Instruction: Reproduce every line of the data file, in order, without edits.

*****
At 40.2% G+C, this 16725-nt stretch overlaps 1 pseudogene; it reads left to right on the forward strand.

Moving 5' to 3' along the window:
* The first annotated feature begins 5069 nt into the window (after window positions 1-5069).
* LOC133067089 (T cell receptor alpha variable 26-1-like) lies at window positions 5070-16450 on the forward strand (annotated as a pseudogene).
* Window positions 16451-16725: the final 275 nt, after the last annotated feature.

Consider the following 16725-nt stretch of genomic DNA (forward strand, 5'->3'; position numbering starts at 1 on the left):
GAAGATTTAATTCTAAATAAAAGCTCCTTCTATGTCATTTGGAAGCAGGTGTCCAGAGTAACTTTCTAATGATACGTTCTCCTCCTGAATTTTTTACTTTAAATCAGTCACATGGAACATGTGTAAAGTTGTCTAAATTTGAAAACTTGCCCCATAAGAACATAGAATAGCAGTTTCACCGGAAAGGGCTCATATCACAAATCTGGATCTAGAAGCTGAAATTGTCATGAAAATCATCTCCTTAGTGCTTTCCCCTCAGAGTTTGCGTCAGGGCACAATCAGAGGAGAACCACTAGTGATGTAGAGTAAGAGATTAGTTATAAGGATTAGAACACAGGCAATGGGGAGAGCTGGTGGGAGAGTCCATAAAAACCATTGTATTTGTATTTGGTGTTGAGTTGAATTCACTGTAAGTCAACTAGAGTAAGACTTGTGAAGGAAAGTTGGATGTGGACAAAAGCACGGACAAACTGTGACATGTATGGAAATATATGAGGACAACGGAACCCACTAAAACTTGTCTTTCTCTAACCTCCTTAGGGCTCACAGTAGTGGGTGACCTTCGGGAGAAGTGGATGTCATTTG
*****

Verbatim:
At 40.2% G+C, this 16725-nt stretch overlaps 1 pseudogene; it reads left to right on the forward strand.

Moving 5' to 3' along the window:
* The first annotated feature begins 5069 nt into the window (after window positions 1-5069).
* LOC133067089 (T cell receptor alpha variable 26-1-like) lies at window positions 5070-16450 on the forward strand (annotated as a pseudogene).
* Window positions 16451-16725: the final 275 nt, after the last annotated feature.

Consider the following 16725-nt stretch of genomic DNA (forward strand, 5'->3'; position numbering starts at 1 on the left):
GAAGATTTAATTCTAAATAAAAGCTCCTTCTATGTCATTTGGAAGCAGGTGTCCAGAGTAACTTTCTAATGATACGTTCTCCTCCTGAATTTTTTACTTTAAATCAGTCACATGGAACATGTGTAAAGTTGTCTAAATTTGAAAACTTGCCCCATAAGAACATAGAATAGCAGTTTCACCGGAAAGGGCTCATATCACAAATCTGGATCTAGAAGCTGAAATTGTCATGAAAATCATCTCCTTAGTGCTTTCCCCTCAGAGTTTGCGTCAGGGCACAATCAGAGGAGAACCACTAGTGATGTAGAGTAAGAGATTAGTTATAAGGATTAGAACACAGGCAATGGGGAGAGCTGGTGGGAGAGTCCATAAAAACCATTGTATTTGTATTTGGTGTTGAGTTGAATTCACTGTAAGTCAACTAGAGTAAGACTTGTGAAGGAAAGTTGGATGTGGACAAAAGCACGGACAAACTGTGACATGTATGGAAATATATGAGGACAACGGAACCCACTAAAACTTGTCTTTCTCTAACCTCCTTAGGGCTCACAGTAGTGGGTGACCTTCGGGAGAAGTGGATGTCATTTG